4 45 M Chronic calcific pancreatitis + Cholelithiasis Pain - Frey’s procedure + laparoscopic cholecystectomy Wound infection (Grade I)
5 21 F Chronic calcific pancreatitis Pain - Medical -
6 72 M Periampullary carcinoma Jaundice - Whipple’s procedure Death due to a cardiac event (Grade V)

Dorsal agenesis of pancreas

Out of four patients (28.6%) with dorsal agenesis of the pancreas, two (50%) had complete and two (50%) had incomplete agenesis (Table 4). The most common presentation was acute mild pancreatitis in two (50%) patients and pancreatic type of pain in one (25%) that was managed with medical treatment (Figure 2). One (25%) patient who presented with obstructive jaundice and diabetic ketoacidosis had a periampullary growth. CT and MRI showed a hypodense mass lesion of size 1.9 x 1.3 cm in the head of the pancreas with an absent body and tail of the pancreas (Figure 3). Intraoperatively, there was a mass in the head of the pancreas along with the absent body and tail of pancreas (Figure 4). Fine needle aspiration cytology (FNAC) of the mass lesion was suggestive of mixed carcinoma (acinar cell and ductal carcinoma). The patient underwent biliodigestive bypass followed by palliative chemotherapy due to poor general condition. All four patients were non-alcoholic and two (50%) of them had diabetes mellitus.

Case Age  Sex  Clinical manifestation Presenting symptom Comorbidities Management Postoperative complications (Clavien-Dindo grade)
1 44 F Acute mild pancreatitis Pain Diabetes Medical -
2 46 M Acute mild pancreatitis Pain - Medical -
3 19 F Pancreatic type of pain Pain - Medical -
4 62 F Periampullary carcinoma Pain, jaundice Diabetes Biliodigestive bypass and palliative chemotherapy Grade 0

Annular pancreas

Out of the total 14 cases, two (14.3%) patients had an annular pancreas (Table 5). One patient had a complete annular pancreas causing duodenal obstruction with abdominal pain and vomiting as a prominent feature, and underwent surgical management with gastrojejunostomy (Figure 5). Another patient with known diabetic and alcoholic liver disease who had an incomplete annular pancreas presented with acute severe pancreatitis with duodenal and biliary obstruction and succumbed to multi-organ dysfunction syndrome.

Case Age Sex Clinical manifestation Presenting symptom Comorbidities Management Postoperative complications (Clavien-Dindo grade)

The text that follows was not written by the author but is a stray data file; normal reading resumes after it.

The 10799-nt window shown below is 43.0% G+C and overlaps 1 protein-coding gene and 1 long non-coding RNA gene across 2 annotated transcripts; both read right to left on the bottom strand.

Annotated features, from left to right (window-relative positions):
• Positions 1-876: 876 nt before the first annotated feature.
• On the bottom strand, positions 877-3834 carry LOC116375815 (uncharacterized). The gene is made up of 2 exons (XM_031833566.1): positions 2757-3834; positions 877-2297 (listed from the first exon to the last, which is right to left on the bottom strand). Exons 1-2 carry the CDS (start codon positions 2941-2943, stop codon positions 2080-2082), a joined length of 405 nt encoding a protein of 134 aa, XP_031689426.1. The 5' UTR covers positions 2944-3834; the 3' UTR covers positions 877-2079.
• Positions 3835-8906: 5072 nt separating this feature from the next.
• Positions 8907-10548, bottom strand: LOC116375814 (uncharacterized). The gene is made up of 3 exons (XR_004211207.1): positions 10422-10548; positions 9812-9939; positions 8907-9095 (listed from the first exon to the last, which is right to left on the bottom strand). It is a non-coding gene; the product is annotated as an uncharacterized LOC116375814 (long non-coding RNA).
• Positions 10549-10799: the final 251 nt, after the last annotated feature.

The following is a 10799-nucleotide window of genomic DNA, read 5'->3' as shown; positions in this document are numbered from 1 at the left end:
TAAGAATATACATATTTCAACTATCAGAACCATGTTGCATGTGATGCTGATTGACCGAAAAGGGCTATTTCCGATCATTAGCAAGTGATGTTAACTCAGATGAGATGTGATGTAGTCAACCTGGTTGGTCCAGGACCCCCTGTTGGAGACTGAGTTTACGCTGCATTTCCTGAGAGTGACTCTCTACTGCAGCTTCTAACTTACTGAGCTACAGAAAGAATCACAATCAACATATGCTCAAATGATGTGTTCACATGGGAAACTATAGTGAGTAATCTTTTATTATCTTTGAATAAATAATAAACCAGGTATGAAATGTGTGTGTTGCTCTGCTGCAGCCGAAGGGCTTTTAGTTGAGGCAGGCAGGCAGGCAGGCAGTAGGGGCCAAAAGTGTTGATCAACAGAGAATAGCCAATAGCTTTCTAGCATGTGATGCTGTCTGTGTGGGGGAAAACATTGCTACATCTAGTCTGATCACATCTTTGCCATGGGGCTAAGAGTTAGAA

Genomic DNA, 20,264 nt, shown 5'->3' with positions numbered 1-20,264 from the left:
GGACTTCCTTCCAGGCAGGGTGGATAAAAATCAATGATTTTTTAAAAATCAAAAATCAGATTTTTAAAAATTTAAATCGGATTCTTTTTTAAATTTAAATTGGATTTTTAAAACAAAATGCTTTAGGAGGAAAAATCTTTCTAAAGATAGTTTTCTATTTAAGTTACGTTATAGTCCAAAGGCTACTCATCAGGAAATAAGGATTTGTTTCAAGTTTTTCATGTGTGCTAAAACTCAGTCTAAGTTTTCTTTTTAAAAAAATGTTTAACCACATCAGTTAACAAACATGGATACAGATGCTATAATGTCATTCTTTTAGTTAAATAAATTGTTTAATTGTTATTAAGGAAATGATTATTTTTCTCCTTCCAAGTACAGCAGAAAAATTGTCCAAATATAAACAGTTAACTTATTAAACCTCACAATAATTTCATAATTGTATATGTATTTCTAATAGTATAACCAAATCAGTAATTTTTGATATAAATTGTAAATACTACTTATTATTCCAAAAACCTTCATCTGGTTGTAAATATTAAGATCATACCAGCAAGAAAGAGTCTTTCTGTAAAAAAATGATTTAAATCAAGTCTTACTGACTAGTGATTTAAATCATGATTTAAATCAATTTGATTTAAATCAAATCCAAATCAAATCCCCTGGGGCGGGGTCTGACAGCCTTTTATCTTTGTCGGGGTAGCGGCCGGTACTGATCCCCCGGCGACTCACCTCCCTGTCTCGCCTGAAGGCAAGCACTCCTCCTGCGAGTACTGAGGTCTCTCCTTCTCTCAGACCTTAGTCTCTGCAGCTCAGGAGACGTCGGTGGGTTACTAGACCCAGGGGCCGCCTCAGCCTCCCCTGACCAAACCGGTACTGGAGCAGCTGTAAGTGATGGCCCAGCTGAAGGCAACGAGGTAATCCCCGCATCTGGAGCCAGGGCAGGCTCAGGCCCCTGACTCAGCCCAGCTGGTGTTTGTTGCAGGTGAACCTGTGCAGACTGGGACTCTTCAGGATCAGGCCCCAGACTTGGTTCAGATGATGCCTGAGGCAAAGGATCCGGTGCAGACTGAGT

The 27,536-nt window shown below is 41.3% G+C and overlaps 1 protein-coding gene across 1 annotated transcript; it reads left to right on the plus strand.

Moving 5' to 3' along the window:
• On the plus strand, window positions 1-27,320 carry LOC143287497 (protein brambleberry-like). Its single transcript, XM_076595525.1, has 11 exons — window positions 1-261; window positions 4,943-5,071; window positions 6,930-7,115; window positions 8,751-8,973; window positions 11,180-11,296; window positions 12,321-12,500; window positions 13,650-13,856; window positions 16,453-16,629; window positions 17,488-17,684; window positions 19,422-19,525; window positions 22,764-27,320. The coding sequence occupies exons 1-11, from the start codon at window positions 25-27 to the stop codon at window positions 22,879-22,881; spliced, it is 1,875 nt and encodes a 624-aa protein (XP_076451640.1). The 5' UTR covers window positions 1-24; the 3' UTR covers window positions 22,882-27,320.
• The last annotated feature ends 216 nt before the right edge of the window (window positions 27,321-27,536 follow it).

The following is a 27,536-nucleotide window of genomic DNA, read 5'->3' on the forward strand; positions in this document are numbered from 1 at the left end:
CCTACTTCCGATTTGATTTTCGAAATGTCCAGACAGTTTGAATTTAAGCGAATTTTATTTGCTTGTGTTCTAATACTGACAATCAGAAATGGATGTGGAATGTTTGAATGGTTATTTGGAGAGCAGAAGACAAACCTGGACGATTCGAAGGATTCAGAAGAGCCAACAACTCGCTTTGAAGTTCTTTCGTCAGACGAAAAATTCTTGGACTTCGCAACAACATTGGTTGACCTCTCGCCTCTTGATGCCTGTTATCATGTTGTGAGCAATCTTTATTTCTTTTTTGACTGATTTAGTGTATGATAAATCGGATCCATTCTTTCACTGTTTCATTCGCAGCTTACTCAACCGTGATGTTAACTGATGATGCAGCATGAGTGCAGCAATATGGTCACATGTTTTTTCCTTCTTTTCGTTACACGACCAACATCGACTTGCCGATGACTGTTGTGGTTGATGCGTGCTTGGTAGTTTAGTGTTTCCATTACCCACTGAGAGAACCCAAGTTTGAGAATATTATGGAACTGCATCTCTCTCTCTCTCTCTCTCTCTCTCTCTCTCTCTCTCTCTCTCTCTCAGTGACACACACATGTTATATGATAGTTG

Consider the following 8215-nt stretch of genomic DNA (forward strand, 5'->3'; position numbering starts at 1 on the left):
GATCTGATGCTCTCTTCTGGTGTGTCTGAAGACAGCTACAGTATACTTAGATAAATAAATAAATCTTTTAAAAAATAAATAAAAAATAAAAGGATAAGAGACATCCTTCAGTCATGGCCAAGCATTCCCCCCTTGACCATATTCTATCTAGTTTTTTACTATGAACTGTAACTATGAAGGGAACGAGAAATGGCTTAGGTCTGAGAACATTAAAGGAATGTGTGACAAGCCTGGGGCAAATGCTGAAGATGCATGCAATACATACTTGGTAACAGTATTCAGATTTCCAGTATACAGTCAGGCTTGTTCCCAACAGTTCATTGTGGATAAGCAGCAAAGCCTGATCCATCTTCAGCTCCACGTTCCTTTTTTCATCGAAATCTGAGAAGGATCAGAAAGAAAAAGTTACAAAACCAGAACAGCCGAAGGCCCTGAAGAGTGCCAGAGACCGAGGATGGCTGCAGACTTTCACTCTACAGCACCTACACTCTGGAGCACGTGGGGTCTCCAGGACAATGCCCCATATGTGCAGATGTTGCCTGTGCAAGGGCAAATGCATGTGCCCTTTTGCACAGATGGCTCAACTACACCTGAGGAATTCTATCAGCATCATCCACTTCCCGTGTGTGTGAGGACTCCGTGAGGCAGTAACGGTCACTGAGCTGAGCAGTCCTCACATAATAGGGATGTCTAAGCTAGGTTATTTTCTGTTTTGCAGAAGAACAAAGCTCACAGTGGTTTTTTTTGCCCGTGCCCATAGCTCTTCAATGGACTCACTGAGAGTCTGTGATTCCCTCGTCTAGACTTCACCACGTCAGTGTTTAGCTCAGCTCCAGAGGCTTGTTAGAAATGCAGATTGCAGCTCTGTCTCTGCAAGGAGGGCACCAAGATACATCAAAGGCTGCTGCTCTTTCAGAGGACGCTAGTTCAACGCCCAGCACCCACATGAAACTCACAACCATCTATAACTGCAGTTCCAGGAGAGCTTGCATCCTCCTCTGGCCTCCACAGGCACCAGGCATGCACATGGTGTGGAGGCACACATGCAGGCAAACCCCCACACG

1 59 M Duodenal obstruction Vomiting, pain - Gastrojejunostomy Grade 0
2 42 M Acute severe pancreatitis, duodenal and biliary obstruction Vomiting, pain, jaundice Diabetes mellitus, alcoholic liver disease Medical -

Ectopic pancreas

One case presented with abdominal pain and jaundice with the ectopic pancreas incidentally detected in the proximal jejunum during surgery for type IV Mirizzi syndrome, for which we did cholecystectomy with Roux-en-Y hepaticojejunostomy (Figure 6). We did jejunal segmental resection containing the ectopic pancreas (Figure 7). Postoperative recovery was uneventful except for wound infection (Clavien-Dindo grade I).

Situs inversus

One patient who was a chronic alcoholic presented with acute necrotizing pancreatitis and was found to have situs inversus when evaluated with abdomen CT (Figure 8). He underwent a right retroperitoneal necrosectomy after not responding to the step-up approach with multiple percutaneous interventions for necrotic collection; the patient later recovered.

Discussion

Congenital anomalies of the pancreas arise from the failure of complete rotation and fusion during embryogenesis [3]. Pancreas divisum is the most common congenital anomaly of the pancreas that results from an abnormal fusion of the ventral and dorsal pancreatic ducts during fetal development with a reported incidence of 3.6% to 5.8% [3,4]. A complete pancreas divisum is defined as a completely separate pancreatic duct system. An incomplete pancreas divisum is an anatomic variation that has inadequate communication, usually an extremely small branch, between the ventral and dorsal pancreatic ducts.